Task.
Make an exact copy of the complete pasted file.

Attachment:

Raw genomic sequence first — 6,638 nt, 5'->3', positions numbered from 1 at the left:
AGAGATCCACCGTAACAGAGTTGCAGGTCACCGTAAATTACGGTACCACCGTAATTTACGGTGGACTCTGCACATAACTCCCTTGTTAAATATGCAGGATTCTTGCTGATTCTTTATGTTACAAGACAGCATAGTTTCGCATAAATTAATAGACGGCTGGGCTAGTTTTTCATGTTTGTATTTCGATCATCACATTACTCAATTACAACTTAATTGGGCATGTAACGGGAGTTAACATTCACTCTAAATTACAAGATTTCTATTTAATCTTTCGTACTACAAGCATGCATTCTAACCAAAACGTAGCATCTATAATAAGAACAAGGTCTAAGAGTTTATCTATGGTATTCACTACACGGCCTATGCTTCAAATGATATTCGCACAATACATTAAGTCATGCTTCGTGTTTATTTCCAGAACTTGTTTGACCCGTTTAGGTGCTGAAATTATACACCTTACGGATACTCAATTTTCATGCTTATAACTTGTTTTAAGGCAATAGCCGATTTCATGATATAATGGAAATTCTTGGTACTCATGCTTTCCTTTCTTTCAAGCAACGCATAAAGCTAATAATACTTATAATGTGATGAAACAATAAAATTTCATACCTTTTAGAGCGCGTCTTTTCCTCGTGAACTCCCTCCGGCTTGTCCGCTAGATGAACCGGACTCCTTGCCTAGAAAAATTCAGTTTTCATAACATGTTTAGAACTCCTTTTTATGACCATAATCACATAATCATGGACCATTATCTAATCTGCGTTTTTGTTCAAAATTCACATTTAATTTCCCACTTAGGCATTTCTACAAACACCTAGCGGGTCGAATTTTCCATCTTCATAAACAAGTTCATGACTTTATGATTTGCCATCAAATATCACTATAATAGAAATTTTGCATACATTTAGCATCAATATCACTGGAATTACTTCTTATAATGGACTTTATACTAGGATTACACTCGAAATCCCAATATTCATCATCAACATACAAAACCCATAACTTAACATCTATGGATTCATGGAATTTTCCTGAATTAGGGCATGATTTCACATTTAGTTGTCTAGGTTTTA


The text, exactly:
Raw genomic sequence first — 6,638 nt, 5'->3', positions numbered from 1 at the left:
AGAGATCCACCGTAACAGAGTTGCAGGTCACCGTAAATTACGGTACCACCGTAATTTACGGTGGACTCTGCACATAACTCCCTTGTTAAATATGCAGGATTCTTGCTGATTCTTTATGTTACAAGACAGCATAGTTTCGCATAAATTAATAGACGGCTGGGCTAGTTTTTCATGTTTGTATTTCGATCATCACATTACTCAATTACAACTTAATTGGGCATGTAACGGGAGTTAACATTCACTCTAAATTACAAGATTTCTATTTAATCTTTCGTACTACAAGCATGCATTCTAACCAAAACGTAGCATCTATAATAAGAACAAGGTCTAAGAGTTTATCTATGGTATTCACTACACGGCCTATGCTTCAAATGATATTCGCACAATACATTAAGTCATGCTTCGTGTTTATTTCCAGAACTTGTTTGACCCGTTTAGGTGCTGAAATTATACACCTTACGGATACTCAATTTTCATGCTTATAACTTGTTTTAAGGCAATAGCCGATTTCATGATATAATGGAAATTCTTGGTACTCATGCTTTCCTTTCTTTCAAGCAACGCATAAAGCTAATAATACTTATAATGTGATGAAACAATAAAATTTCATACCTTTTAGAGCGCGTCTTTTCCTCGTGAACTCCCTCCGGCTTGTCCGCTAGATGAACCGGACTCCTTGCCTAGAAAAATTCAGTTTTCATAACATGTTTAGAACTCCTTTTTATGACCATAATCACATAATCATGGACCATTATCTAATCTGCGTTTTTGTTCAAAATTCACATTTAATTTCCCACTTAGGCATTTCTACAAACACCTAGCGGGTCGAATTTTCCATCTTCATAAACAAGTTCATGACTTTATGATTTGCCATCAAATATCACTATAATAGAAATTTTGCATACATTTAGCATCAATATCACTGGAATTACTTCTTATAATGGACTTTATACTAGGATTACACTCGAAATCCCAATATTCATCATCAACATACAAAACCCATAACTTAACATCTATGGATTCATGGAATTTTCCTGAATTAGGGCATGATTTCACATTTAGTTGTCTAGGTTTTA